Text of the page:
The Crisis was a series of essays by Paine intended to, in short, rally the Continental troops who had suffered a series of defeats at the hands of the British. The army seemed likely to disintegrate through both expired enlistments and desertions, not to mention the ever-present possibility that they would be destroyed by the British Army. Philadelphia had been captured, and the future of George Washington as commander of the Continental Army seemed in doubt. Paine argued that the British army was nowhere near as strong as people believed, and that the privations and hardships suffered by the Continental Army were worth it when considering the ultimate prize of liberty:
Tyranny, like hell, is not easily conquered; yet we have this consolation with us, that the harder the conflict, the more glorious the triumph. What we obtain too cheap, we esteem too lightly: it is dearness only that gives every thing its value. Heaven knows how to put a proper price upon its goods; and it would be strange indeed if so celestial an article as FREEDOM should not be highly rated.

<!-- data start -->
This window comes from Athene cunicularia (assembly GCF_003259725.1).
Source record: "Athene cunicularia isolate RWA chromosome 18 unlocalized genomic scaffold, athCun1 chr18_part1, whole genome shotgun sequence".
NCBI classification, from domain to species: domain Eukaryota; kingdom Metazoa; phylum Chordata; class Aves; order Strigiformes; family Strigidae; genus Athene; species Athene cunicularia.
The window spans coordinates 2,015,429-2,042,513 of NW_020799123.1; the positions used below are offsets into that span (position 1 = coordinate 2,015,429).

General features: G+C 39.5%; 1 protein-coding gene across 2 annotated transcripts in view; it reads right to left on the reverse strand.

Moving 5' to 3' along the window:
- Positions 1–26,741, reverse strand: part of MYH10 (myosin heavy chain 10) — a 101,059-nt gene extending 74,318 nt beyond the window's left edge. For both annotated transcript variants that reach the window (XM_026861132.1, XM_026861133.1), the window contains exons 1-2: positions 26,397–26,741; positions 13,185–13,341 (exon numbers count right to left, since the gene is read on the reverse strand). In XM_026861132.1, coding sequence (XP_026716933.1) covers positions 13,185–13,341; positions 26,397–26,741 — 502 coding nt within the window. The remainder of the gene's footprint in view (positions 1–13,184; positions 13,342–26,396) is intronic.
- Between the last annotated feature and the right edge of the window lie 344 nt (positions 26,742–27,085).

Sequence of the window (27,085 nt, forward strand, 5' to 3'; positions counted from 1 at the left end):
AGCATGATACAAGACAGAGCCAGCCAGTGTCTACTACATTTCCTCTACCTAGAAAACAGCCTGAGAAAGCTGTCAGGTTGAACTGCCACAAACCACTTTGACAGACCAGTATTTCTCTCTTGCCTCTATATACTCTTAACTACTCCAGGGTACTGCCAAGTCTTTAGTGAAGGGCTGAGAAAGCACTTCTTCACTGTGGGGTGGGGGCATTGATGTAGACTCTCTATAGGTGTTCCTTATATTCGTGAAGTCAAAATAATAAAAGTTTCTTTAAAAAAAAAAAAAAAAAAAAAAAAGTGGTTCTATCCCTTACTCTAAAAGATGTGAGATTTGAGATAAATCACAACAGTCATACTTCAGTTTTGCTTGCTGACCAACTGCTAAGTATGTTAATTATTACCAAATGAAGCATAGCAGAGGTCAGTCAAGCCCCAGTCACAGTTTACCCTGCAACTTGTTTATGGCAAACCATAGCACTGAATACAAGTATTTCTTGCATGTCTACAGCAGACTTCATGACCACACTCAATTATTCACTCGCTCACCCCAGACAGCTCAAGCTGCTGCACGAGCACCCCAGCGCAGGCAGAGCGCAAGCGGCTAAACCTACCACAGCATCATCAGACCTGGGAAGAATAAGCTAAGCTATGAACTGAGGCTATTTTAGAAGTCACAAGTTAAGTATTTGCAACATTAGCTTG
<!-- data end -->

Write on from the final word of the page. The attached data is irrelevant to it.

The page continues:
The Crisis consisted of several essays, but the first, written in the winter of 1776, is the most famous. It was in this piece that he laid out the basic themes of the rest. He accused Tories of cowardice, argued that the British government, like all monarchies, was thoroughly corrupt, and continued to paint the conflict as a contest between good and evil in which the Americans would inevitably prevail, if only they would persist in the struggle.